Laura Kittrell performed next on a synthesizer singing a comic version of Andrew Lloyd Webber’s “Memory.” The song, written from the perspective of someone struggling with senior moments, was a real crowd favorite – perhaps a comment on our ages? -- with lines such as “What the heck is that guy’s name? He sings with me in the Choir. Did I leave both burners on, or is my house on fire?” Very funny.
The first half of the evening ended with A Light Draw by Dave Morice, a puppet show performed by Monica Leo and Teri Jean Breitbach. One of the first pieces done by Eulenspiegel in the 1970s, the play introduced Alfred Schultz, a puppet character that has become a signature character for Eulenspiegel. He showed up later as well, twice, as a stick puppet and a hand puppet, as Leo performed a new piece titled How It All Began, which told the story of Eulenspiegel’s early history. Leo and Breitbach too share an onstage rapport that can only be the result of years of performing together, and the reunion of the duo on this stage was clearly a crowd favorite. How wonderful to see them perform together again.
My favorite piece of the evening was an original play by Amy White. Titled Teachers’ Lounge, the play concerned an English teacher whose lunch has been eaten by one of his colleagues. Alone in the lounge, he retaliates by pulling his colleagues’ lunches out of the refrigerator, and lining each lunch up on a table centerstage. Out of frustration and anger, he has a series of conversations using each lunch as a puppet of sorts to represent each teacher. This was an extremely well-written and well-acted piece of theater, wonderfully performed by Jeff White, the writer’s son, who portrayed all five characters and voices. In the short piece, writer and actor worked well together to make a comment not only about one person’s view of working at a high school, but also a larger statement about public education in general.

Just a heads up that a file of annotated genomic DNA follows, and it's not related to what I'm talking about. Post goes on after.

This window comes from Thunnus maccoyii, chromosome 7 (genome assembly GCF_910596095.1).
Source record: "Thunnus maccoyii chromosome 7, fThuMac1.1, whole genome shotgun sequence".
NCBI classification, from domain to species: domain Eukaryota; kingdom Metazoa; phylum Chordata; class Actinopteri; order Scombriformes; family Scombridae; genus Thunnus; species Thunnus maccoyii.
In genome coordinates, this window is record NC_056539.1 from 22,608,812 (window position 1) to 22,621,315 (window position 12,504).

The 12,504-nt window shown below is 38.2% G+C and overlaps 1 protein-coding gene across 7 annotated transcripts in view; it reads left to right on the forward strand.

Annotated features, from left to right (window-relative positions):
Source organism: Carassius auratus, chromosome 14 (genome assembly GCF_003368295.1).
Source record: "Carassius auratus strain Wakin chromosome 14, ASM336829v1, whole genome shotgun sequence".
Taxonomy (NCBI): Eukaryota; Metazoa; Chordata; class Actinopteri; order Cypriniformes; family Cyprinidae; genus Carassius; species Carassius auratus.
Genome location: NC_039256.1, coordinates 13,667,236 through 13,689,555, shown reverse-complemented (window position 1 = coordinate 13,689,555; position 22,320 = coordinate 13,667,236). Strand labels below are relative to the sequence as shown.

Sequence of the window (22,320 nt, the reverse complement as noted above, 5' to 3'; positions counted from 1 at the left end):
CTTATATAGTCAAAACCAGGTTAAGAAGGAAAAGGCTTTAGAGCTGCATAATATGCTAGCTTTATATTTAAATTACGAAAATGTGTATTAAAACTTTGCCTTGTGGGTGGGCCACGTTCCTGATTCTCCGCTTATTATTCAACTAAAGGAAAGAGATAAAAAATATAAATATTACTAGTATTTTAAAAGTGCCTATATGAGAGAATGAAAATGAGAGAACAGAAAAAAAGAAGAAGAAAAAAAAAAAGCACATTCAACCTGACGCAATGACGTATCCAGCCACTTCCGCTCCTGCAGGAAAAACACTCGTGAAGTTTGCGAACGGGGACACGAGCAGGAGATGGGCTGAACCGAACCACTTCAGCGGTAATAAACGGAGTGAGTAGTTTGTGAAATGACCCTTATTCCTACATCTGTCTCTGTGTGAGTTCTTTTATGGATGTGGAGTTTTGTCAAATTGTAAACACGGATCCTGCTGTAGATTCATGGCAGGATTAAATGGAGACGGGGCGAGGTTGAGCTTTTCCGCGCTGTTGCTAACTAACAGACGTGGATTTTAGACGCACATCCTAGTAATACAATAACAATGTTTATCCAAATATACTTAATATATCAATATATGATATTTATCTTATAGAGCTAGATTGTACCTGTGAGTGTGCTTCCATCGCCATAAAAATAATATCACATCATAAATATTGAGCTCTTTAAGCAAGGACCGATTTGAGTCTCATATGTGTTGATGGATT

The evening ended with Breitbach, Gilbert, Kittrell and Leo onstage with kazoos singing “Here’s To Professor Pickle and His Jolly Puppet Show,” an original song written especially for Eulenspiegel. The song contains a very funny veiled reference to a “certain part of Professor Pickle’s anatomy,” certainly not something to share with Eulenspiegel’s matinee crowd. The group traditionally ends their annual Dessert Theatre with this song and it never ceases to make me giggle. These four performers seemed to be having as much fun, if not more, than the audience who had come to see them.
The evening reminded me of the absolute joy that is performance art: Puppets, theater, bluegrass, cabaret, wine, chocolate and kazoos – how lucky we are to have all this talent in one place, and all of these people who are willing to share said talent with us. I walked away reminded again of not only the talent available in the area, but rather, about how regularly that talent is given the opportunity and encouragement to get out onto a local stage and share through performance.
I’m sure that many of the performers mentioned above will be a part of an upcoming benefit performance for Teri Jean Breitbach Saturday, May 21, at the Mill in Iowa City. Find out more through (319) 627-2487. And mark your calendar for their next show, Coyote's Eyeball, which will be performed Saturday, April 16.